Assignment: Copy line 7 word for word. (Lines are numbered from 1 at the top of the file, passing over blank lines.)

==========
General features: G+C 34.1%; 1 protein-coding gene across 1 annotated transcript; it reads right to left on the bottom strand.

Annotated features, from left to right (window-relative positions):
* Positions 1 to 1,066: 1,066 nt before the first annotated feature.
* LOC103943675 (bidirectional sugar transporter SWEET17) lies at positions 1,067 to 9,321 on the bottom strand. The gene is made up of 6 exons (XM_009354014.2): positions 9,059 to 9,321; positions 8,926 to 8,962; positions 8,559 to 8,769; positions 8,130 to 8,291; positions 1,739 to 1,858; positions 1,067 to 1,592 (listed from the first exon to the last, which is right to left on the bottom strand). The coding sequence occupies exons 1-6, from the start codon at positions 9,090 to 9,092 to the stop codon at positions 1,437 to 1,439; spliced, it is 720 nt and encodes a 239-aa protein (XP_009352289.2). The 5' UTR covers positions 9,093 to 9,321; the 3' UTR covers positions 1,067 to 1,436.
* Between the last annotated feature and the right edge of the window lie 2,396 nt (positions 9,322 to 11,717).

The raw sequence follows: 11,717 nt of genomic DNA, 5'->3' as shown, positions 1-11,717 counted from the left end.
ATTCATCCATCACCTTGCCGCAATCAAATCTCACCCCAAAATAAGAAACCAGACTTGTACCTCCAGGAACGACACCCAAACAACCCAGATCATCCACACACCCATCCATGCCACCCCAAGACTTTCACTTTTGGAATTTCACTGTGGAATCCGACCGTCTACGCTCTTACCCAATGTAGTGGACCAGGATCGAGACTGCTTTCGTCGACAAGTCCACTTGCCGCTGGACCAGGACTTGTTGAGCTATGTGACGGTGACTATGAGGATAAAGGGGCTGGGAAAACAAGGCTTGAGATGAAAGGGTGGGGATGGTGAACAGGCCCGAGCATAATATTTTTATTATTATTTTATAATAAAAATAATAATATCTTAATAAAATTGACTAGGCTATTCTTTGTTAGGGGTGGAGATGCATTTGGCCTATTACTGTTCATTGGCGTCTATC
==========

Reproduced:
ATTCATCCATCACCTTGCCGCAATCAAATCTCACCCCAAAATAAGAAACCAGACTTGTACCTCCAGGAACGACACCCAAACAACCCAGATCATCCACACACCCATCCATGCCACCCCAAGACTTTCACTTTTGGAATTTCACTGTGGAATCCGACCGTCTACGCTCTTACCCAATGTAGTGGACCAGGATCGAGACTGCTTTCGTCGACAAGTCCACTTGCCGCTGGACCAGGACTTGTTGAGCTATGTGACGGTGACTATGAGGATAAAGGGGCTGGGAAAACAAGGCTTGAGATGAAAGGGTGGGGATGGTGAACAGGCCCGAGCATAATATTTTTATTATTATTTTATAATAAAAATAATAATATCTTAATAAAATTGACTAGGCTATTCTTTGTTAGGGGTGGAGATGCATTTGGCCTATTACTGTTCATTGGCGTCTATC